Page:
The Thing from the Sea (continued . . .)

News of the disaster was flashed round the Trigan Empire. Trigo and his staff were among the first to inspect the tangled wreckage in the centre of the great bridge. The scientist Peric commented grimly . . . See that massive pillar, Imperial Majesty ? It is severed as cleanly as if it had been sliced by a giant sword. You think ? I think that the same malevolent intelligence that sank the “Daveli” was also responsible for this ! Later. I have come to the conclusion that the instrument of destruction was sea-borne—probably carried in some underwater craft. Find an alien underwater craft armed with a weapon that can cut metal like wax, and you have the answer. Trigo issued his orders. From now until further notice, constant air and underwater patrols will be carried out around the Trigan coastline. Alert the fleets. No man rests till this menace is found—and destroyed. That evening, undersea fighting ships of the Trigan navy began to comb the depths. At dawn, Janno and his crew joined the low-flying patrols off the coast.
Suddenly, Roffa gave the alarm. An object has just risen out of the sea—dead ahead. Janno sighted the shape in the water. Stand by to fire projectiles ! And then . . . Ready to fire. No !— Hold it. —It's one of ours. Before their horrified eyes, the two cleanly severed ends of a Trigan undersea fighting ship hovered on the brink of their final plunge. Janno brought his craft round in a tight turn, and splashed down. Moments later, they were picking up survivors. What happened ? We saw it coming at us . . . There was no escape. And then . . . Aaaaaagh ! There it is again. By all the stars.

This installment was originally published in Look and Learn issue no. 464 on 5 December 1970.


The Thing from the Sea (continued . . .)

And then—they saw— It ! By all the stars ! . . . Look ! The thing moved with deadly swiftness. It selected Janno as its first victim. Roffa ! Keren ! . . . Help ! Roffa started the engine of their sub- marine craft, and sent it speeding off. The three comrades headed for the surface, leaving their craft to be torn apart by the nightmare of the deep. That could have been us ! They were soon being helped aboard the diving ship. Did you find what you were seeking ? Yes ! We know the Daveli sank, but it could have happened is another matter ! why how
That evening, the comrades reported to the Emperor. A hole scored along the underside of the ship's hull, you say ? Yes, uncle ! From stem to stern—not a rent that could have been made by a projecting rock, but one that looked as if it had been cut by some giant mechanical tool ! Trigo turned to Peric. What could have done such a thing, Peric ? No natural phenomenon, that's for sure, and I know of no mechanical device that could have caused such damage to a speeding ship ! What do we do now ? Nothing ! We can only wait ! You mean ? . . . The damage was obviously the deliberate work of some malevolent intelligence. If it happened once —It could happen again ! The Trigan Bay Bridge was one of the supreme engineering feats of the planet. It stretched as far as the eye could see, from headland to headland. Three days after the sinking of the “Daveli” —It happened ! Aaaaaaaaagh !— The bridge is collapsing ! The second disaster !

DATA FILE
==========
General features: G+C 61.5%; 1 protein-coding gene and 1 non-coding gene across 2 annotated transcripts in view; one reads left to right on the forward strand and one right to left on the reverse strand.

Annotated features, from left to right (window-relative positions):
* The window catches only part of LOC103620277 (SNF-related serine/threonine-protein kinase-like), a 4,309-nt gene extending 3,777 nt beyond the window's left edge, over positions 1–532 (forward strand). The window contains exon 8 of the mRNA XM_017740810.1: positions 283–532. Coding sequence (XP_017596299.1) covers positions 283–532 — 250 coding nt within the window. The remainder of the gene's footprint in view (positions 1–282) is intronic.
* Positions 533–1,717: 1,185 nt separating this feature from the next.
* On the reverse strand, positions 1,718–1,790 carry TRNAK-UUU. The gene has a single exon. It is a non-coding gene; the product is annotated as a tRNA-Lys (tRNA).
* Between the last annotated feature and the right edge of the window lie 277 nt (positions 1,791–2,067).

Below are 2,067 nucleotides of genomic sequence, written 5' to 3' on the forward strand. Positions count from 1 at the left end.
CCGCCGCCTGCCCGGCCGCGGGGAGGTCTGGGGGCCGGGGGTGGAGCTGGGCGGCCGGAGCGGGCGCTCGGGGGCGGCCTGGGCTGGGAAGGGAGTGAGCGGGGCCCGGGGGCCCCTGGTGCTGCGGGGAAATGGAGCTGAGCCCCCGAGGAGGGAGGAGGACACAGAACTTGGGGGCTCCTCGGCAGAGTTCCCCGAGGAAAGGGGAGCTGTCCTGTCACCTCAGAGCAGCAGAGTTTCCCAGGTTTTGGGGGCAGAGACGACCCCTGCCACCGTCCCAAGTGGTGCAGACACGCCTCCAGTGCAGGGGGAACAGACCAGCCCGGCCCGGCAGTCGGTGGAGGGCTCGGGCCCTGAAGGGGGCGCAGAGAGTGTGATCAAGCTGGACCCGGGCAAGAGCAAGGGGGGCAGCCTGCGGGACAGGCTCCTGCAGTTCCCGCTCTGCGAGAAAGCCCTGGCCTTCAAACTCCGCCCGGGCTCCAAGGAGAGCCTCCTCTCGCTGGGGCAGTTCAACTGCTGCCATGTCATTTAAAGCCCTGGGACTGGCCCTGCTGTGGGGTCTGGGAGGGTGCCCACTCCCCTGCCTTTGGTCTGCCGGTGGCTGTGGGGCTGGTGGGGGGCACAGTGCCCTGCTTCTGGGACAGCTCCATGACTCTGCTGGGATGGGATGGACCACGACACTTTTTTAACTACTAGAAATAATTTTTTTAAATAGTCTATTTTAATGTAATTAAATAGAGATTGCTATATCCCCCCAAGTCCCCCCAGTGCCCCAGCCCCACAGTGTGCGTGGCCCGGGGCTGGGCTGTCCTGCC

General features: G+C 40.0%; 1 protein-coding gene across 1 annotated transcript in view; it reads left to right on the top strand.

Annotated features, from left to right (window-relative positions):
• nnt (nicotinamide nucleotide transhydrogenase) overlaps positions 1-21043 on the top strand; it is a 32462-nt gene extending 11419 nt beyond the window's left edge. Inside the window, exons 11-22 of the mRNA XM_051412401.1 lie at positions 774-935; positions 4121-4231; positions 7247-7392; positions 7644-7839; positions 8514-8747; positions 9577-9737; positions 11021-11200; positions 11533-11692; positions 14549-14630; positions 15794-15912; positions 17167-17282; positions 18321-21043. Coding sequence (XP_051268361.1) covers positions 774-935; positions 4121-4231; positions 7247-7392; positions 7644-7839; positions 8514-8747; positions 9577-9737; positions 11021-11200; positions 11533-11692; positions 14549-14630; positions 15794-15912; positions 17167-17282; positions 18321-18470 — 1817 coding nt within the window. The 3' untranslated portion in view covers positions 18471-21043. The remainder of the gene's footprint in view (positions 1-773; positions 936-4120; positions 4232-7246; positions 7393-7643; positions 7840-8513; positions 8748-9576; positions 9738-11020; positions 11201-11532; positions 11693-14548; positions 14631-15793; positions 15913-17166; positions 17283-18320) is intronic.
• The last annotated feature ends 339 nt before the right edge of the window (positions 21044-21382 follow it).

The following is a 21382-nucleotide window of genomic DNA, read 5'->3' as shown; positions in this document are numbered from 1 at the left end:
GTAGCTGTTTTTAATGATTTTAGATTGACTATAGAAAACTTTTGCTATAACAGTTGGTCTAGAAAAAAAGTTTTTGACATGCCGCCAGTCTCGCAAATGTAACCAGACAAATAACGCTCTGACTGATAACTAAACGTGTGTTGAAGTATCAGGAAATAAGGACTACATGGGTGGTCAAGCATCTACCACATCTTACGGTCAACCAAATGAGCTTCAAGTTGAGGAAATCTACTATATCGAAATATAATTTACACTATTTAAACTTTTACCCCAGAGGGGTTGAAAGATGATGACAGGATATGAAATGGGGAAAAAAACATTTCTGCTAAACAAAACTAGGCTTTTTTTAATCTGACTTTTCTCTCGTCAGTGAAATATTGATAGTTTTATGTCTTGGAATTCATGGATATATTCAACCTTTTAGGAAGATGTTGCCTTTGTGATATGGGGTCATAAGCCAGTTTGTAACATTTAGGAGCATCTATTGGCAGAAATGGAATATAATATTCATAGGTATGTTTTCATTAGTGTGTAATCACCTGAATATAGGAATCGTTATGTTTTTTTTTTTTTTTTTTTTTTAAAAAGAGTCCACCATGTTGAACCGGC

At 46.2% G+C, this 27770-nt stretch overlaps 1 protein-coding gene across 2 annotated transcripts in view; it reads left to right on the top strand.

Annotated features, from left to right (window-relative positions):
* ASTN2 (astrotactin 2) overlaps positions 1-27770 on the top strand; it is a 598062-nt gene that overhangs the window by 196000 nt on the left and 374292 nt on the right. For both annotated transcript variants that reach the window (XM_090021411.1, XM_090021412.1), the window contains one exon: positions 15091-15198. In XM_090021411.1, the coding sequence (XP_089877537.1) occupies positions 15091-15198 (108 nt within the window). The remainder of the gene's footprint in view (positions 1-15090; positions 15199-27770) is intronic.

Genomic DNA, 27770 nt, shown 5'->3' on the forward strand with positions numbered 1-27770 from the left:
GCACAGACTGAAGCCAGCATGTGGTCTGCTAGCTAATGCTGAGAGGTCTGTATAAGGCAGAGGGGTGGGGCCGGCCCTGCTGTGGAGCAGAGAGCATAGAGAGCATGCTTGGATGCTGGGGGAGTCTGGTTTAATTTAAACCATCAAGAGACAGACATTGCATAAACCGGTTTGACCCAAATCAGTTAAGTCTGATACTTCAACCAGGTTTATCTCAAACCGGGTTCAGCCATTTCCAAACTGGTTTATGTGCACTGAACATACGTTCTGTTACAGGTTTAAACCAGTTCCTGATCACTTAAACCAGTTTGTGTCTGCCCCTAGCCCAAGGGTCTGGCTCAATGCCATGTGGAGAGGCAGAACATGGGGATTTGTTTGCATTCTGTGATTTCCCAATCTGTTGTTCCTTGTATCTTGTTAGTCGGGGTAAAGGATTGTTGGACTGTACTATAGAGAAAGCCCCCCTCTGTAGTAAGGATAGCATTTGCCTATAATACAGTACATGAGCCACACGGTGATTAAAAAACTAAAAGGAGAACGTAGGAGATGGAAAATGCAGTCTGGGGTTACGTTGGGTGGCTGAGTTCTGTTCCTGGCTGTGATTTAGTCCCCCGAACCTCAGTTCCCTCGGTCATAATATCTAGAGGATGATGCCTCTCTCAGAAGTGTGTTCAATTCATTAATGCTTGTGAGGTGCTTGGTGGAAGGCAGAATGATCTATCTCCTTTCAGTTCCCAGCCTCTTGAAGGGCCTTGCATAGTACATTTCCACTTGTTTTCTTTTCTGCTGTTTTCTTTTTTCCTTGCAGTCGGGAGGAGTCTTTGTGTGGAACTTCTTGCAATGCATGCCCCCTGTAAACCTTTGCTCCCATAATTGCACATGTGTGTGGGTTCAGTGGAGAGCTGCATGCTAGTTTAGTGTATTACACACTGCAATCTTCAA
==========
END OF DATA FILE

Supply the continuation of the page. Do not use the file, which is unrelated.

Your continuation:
This installment was originally published in Look and Learn issue no. 463 on 28 November 1970.


Mazaratto’s Universal Elixir (continued . . .)

The collapse of the bridge and the ensuing train disaster were recorded in the annals of the Empire as one of the worst ever. The captain of the patrol craft faced the fury of his first officer. Look what you've done, you murderous animal ! There can't be a single survivor from that train ! What—what are you saying ? The captain seemed puzzled—confused . . . What are you saying ? I have done nothing. I don't understand . . . The perpetrator of the disaster was, naturally, put under arrest. Investigators of the feared Special Branch searched his Trigan City apartment. If he's in the pay of a foreign power, he's certainly covered his tracks pretty well. Don't they all ? Isn't that the way with traitors ? They found one item that caused them a brief moment of puzzlement . . . 'Dr. Mazaratto's Universal Elixir'. What did you say ? That's what it says on this bottle ! Why don't you get on with your search and stop messing about with trivia ?
In due course, the captain of the patrol craft was arraigned before a Trigan Navy court martial. The charge was: criminal negligence. There was no other crime in the book that fitted the case. The verdict is 'Guilty'. And you are sentenced to life imprisonment in the mines. The dreaded mines spelt an early death. The wretched creature was dragged away screaming his innocence. I didn't do it ! I didn't, do you hear ? It was the others ! . . The others ! A lunar month went by. Janno was walking along one of the broad boulevards of the city . . . And then—it happened ! By all the stars ! . . Janno dived for the pavement, shouting a warning to an approaching pedestrian. Fall flat on your face, or you're dead ! Huh ? Another projectile screamed close by the new- comer. And Janno saw from whence it came . . . There he is ! On that roof- top opposite ! A breakneck dash across the street, and the young Air Fleet pilot was swarming up a fire escape . . . An insane would- be killer . . . got to get him before he does any real harm . . . Out on the flat roof, the mystery sniper turned at the sound of a footfall. And Janno leapt . . .

This installment was originally published in Look and Learn issue no. 802 on 28 May 1977.